Gardens of Heligan
gardens, created mainly in the 19th century, of were one of the
finest gardens in England of their period, with 57 acres of planted
gardens, around 100 acres of ornamental woodlands. Scattered throughout
were follies and temples.
lost gardens of Heligan is a beautiful place to visit. There is
a lot of walking involved and probably takes a whole day to look
Hawkins Tremayne, John Tremayne and John Claude Tremayne in turn
created and planted the gardens and ornamental woodlands with walks
and rides. They were noted botanists and horticulturists and by
the 1900 had a amassed a wonderful collection of trees and shrubs
from all over the globe, many of which can be seen today. It was
the centre of the community with 20 house staff and up to 22 garden
At the end of the war only around 6 of the 22 garden staff survived
to return to Heligan. The house was returned to the family in 1919.
In the changed post war world the Tremaynes were not able to keep
such a large staff, and decided in 1920 to rent the house out. The
new tenants were unable to maintain the gardens, which went on a
gradual decline. They remained a time capsule, as they were not
altered by any modernisation. That was until 10 years ago when the
work started to return them to their former glory.
is very much a traditional Cornish fishing village, the largest
in St. Austell Bay. The name originates in the old Cornish dialect
for "Meva-ag-issey", which means "the towns of Meva
and Issey". Meva and Issey were two 6th century Irish missionaries
who came to convert the area to Christianity.
streets of this unspoilt town are a delightful twisting hodgepodge
of whitewashed buildings lining narrow passageways. Mevagissey is
situated on the southern Riviera coast making it an ideal place
to visit whilst in Cornwall. It is a small, unspoilt fishing village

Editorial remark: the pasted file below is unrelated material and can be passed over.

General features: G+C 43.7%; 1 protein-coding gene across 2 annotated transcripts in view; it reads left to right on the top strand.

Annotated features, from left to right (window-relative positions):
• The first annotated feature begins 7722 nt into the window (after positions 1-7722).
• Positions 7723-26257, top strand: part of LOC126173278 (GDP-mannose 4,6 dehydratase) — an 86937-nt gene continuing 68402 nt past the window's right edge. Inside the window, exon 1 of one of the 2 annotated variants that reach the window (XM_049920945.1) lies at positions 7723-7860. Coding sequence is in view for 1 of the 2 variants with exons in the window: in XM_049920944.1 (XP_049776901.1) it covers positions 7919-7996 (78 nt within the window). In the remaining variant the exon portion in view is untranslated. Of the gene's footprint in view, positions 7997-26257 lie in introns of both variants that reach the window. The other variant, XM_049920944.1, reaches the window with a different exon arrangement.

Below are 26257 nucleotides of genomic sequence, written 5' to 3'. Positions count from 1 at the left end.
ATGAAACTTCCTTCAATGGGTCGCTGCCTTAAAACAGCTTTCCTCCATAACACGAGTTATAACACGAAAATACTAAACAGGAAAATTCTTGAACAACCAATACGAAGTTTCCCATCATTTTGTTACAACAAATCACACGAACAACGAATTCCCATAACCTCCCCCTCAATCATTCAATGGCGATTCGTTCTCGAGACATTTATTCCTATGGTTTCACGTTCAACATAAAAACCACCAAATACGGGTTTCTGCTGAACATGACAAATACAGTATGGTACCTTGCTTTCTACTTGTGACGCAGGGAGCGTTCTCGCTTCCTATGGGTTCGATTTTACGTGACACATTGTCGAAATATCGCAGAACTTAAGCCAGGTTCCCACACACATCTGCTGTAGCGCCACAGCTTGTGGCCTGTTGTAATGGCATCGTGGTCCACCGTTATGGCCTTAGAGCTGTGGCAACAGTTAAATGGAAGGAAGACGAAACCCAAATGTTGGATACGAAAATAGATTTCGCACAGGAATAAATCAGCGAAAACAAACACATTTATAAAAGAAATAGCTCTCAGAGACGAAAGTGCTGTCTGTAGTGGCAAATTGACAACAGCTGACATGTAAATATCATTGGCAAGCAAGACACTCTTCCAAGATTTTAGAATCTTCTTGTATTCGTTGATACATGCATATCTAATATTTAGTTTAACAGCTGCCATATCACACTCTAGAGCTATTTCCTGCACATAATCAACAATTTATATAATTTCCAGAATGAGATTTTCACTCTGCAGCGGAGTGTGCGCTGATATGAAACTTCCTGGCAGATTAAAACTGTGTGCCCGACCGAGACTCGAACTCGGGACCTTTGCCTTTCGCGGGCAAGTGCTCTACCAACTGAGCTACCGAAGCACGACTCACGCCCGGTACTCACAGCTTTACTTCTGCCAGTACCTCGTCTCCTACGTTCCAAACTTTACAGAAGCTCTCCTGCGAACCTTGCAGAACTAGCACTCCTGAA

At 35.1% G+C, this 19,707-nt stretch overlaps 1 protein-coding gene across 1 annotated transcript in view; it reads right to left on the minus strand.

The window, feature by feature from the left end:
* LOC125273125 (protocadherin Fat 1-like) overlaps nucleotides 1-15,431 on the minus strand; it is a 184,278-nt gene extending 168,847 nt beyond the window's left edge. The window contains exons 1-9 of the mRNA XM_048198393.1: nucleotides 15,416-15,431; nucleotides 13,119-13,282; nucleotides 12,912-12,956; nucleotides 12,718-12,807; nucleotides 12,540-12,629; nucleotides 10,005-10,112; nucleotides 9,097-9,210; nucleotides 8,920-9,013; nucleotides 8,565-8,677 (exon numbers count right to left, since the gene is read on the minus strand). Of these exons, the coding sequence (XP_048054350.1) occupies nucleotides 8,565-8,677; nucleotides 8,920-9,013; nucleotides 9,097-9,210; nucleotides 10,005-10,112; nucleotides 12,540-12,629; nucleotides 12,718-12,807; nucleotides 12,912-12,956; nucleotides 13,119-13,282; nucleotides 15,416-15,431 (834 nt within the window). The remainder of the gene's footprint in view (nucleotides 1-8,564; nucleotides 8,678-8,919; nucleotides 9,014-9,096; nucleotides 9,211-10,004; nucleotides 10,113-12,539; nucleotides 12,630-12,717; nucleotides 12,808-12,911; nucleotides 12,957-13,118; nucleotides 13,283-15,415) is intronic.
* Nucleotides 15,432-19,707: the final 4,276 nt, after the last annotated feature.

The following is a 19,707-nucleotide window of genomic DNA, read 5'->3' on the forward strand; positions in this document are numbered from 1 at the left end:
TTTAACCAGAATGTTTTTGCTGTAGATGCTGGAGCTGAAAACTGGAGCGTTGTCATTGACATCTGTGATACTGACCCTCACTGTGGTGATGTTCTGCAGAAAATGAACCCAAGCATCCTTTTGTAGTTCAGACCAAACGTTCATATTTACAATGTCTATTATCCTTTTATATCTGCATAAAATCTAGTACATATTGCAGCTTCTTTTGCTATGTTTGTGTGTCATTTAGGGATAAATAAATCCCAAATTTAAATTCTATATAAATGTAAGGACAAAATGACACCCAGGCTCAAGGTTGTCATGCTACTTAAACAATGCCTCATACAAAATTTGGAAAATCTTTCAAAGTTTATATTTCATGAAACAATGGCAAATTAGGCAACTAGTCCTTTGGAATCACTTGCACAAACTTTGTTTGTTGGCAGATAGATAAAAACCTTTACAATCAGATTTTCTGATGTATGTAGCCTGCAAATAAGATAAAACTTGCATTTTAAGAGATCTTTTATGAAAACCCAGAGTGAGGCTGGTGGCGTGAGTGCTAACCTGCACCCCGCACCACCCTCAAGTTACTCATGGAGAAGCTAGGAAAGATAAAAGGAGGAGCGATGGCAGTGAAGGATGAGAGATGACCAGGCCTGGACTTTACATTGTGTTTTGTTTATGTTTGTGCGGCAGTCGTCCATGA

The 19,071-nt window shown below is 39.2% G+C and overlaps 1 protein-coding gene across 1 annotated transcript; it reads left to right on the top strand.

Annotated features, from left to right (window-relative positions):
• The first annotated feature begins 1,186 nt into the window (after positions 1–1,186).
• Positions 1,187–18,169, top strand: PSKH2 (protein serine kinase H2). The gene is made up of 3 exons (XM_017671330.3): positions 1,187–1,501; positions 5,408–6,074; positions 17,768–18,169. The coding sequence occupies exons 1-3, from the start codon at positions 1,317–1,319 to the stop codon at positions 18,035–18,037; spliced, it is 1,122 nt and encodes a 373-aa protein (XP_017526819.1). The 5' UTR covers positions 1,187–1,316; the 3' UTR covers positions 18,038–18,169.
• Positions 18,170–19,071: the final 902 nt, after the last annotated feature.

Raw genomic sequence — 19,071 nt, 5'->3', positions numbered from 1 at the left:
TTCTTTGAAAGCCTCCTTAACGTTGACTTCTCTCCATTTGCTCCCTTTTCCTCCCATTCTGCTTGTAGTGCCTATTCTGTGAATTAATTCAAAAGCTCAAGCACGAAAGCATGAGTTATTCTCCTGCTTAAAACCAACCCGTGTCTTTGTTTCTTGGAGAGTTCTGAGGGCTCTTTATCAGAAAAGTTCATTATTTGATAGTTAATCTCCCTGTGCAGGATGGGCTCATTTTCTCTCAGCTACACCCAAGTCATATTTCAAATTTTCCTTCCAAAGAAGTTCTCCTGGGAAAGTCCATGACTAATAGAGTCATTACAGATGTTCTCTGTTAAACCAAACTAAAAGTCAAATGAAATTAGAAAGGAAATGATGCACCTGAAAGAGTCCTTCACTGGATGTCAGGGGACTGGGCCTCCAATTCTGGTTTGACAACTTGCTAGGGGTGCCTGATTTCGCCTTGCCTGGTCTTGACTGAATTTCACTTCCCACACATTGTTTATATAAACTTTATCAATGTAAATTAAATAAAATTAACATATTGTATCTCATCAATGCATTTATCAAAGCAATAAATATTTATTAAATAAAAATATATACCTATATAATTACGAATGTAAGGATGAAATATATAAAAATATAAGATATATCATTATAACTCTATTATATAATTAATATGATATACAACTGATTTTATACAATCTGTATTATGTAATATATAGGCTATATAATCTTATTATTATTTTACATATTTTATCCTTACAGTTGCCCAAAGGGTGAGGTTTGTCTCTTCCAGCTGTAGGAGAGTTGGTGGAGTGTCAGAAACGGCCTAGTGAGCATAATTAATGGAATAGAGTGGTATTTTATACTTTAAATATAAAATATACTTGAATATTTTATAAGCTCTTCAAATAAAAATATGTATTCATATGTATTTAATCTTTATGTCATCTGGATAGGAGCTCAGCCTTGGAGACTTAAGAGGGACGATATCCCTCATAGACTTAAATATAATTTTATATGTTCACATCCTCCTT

with a colourful history of boat building and smuggling. which still
retains its traditional character and nowadays has a selection of
top quality pubs, restaurants and shops.
Mevagissey is a working fishing port, though visitors can hire boats
for trips around the bay. For a bit more active adventure, book
a shark fishing outing or deep sea fishing trip at the pier. If
you prefer to stay on dry land there is excellent walking on the
cliff tops above the town (and the views of town and sea are superb!).
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is a coastal town situated in the north-west corner of St Austell
Bay on the south coast of Cornwall, about two miles from St Austell
town centre. Charlestown was the idea and creation of Charles Rashleigh,
a member of the renowned local family and the founder of the local
china clay industry, for whom it was named. The local pub, 'The
Rashleigh Arms' is also named after him.
Eventually Charlestown became a model Georgian "new town"
that handled much of the ore and clay being sent world-wide, and
the parish was created in 1847 from part of St. Austell parish.
Charlestown is still in use today - a working port with an active
fishery - while also being a tourist site and the location for several
movies. The Charlestown Shipwreck and Heritage Museum helps explain
the history of the area.
town of Fowey has a unique unspoilt ancient charm which holds a special
fascination for visitors of all ages.
The medieval and Tudor cottages, narrow steep winding
streets with glimpses of the shimmering river below, busy with yachts
and boats; cobbled walkways perfumed with flowers from hanging baskets
and window boxes and the quays bustling with life, all help to encant
the holiday maker, many of whom choose to visit us year after year.Privately owned 'Place', a 15th century fortified
manor house, dominates the town. Still owned by the original family
who had it built, its fortifications and high boundary wall give
the town a feudal atmosphere. The town has strong connections with
the world famous author, Dame Daphne Du Maurier, who spent most
of her life in the area.
A Daphne Du Maurier festival is held each May, which
is a celebration of her life and work. Fowey Regatta week, in August,
is a hugely popular event, with competitive sailing events, street
carnival, the Red Arrows display team and much more.
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